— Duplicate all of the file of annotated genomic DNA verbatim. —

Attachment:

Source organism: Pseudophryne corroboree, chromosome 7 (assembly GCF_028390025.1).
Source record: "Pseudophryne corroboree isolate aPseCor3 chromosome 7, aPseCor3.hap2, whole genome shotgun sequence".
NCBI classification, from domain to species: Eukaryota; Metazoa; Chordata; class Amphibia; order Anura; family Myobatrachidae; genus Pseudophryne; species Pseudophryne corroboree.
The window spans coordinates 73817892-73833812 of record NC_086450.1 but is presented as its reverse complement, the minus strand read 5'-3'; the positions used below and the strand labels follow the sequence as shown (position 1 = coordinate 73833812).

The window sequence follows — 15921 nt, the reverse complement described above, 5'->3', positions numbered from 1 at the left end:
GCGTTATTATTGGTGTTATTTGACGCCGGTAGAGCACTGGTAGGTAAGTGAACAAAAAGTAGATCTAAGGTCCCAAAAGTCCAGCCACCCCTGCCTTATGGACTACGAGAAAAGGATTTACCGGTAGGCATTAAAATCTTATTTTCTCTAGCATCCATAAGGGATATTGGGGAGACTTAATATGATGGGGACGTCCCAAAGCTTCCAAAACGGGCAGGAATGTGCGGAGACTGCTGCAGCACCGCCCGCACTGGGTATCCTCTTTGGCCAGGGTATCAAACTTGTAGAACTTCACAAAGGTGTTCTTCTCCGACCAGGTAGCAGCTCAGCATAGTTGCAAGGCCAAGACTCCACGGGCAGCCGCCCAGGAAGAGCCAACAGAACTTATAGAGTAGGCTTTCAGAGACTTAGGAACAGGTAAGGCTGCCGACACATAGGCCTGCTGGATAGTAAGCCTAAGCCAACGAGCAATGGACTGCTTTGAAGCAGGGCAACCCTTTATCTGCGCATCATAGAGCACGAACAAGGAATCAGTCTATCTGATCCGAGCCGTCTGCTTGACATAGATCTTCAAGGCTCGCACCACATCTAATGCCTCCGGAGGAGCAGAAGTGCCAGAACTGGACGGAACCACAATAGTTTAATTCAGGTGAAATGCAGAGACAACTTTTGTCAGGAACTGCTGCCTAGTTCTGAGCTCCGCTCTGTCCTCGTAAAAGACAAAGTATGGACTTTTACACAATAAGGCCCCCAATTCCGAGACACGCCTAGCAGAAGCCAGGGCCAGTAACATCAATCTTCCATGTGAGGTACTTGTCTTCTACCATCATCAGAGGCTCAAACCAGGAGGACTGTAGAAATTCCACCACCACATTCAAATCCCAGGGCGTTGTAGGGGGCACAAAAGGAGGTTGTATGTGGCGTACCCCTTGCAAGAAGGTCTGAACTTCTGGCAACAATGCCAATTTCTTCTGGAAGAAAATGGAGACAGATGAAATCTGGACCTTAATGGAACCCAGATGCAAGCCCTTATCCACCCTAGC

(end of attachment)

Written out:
Source organism: Pseudophryne corroboree, chromosome 7 (assembly GCF_028390025.1).
Source record: "Pseudophryne corroboree isolate aPseCor3 chromosome 7, aPseCor3.hap2, whole genome shotgun sequence".
NCBI classification, from domain to species: Eukaryota; Metazoa; Chordata; class Amphibia; order Anura; family Myobatrachidae; genus Pseudophryne; species Pseudophryne corroboree.
The window spans coordinates 73817892-73833812 of record NC_086450.1 but is presented as its reverse complement, the minus strand read 5'-3'; the positions used below and the strand labels follow the sequence as shown (position 1 = coordinate 73833812).

The window sequence follows — 15921 nt, the reverse complement described above, 5'->3', positions numbered from 1 at the left end:
GCGTTATTATTGGTGTTATTTGACGCCGGTAGAGCACTGGTAGGTAAGTGAACAAAAAGTAGATCTAAGGTCCCAAAAGTCCAGCCACCCCTGCCTTATGGACTACGAGAAAAGGATTTACCGGTAGGCATTAAAATCTTATTTTCTCTAGCATCCATAAGGGATATTGGGGAGACTTAATATGATGGGGACGTCCCAAAGCTTCCAAAACGGGCAGGAATGTGCGGAGACTGCTGCAGCACCGCCCGCACTGGGTATCCTCTTTGGCCAGGGTATCAAACTTGTAGAACTTCACAAAGGTGTTCTTCTCCGACCAGGTAGCAGCTCAGCATAGTTGCAAGGCCAAGACTCCACGGGCAGCCGCCCAGGAAGAGCCAACAGAACTTATAGAGTAGGCTTTCAGAGACTTAGGAACAGGTAAGGCTGCCGACACATAGGCCTGCTGGATAGTAAGCCTAAGCCAACGAGCAATGGACTGCTTTGAAGCAGGGCAACCCTTTATCTGCGCATCATAGAGCACGAACAAGGAATCAGTCTATCTGATCCGAGCCGTCTGCTTGACATAGATCTTCAAGGCTCGCACCACATCTAATGCCTCCGGAGGAGCAGAAGTGCCAGAACTGGACGGAACCACAATAGTTTAATTCAGGTGAAATGCAGAGACAACTTTTGTCAGGAACTGCTGCCTAGTTCTGAGCTCCGCTCTGTCCTCGTAAAAGACAAAGTATGGACTTTTACACAATAAGGCCCCCAATTCCGAGACACGCCTAGCAGAAGCCAGGGCCAGTAACATCAATCTTCCATGTGAGGTACTTGTCTTCTACCATCATCAGAGGCTCAAACCAGGAGGACTGTAGAAATTCCACCACCACATTCAAATCCCAGGGCGTTGTAGGGGGCACAAAAGGAGGTTGTATGTGGCGTACCCCTTGCAAGAAGGTCTGAACTTCTGGCAACAATGCCAATTTCTTCTGGAAGAAAATGGAGACAGATGAAATCTGGACCTTAATGGAACCCAGATGCAAGCCCTTATCCACCCTAGC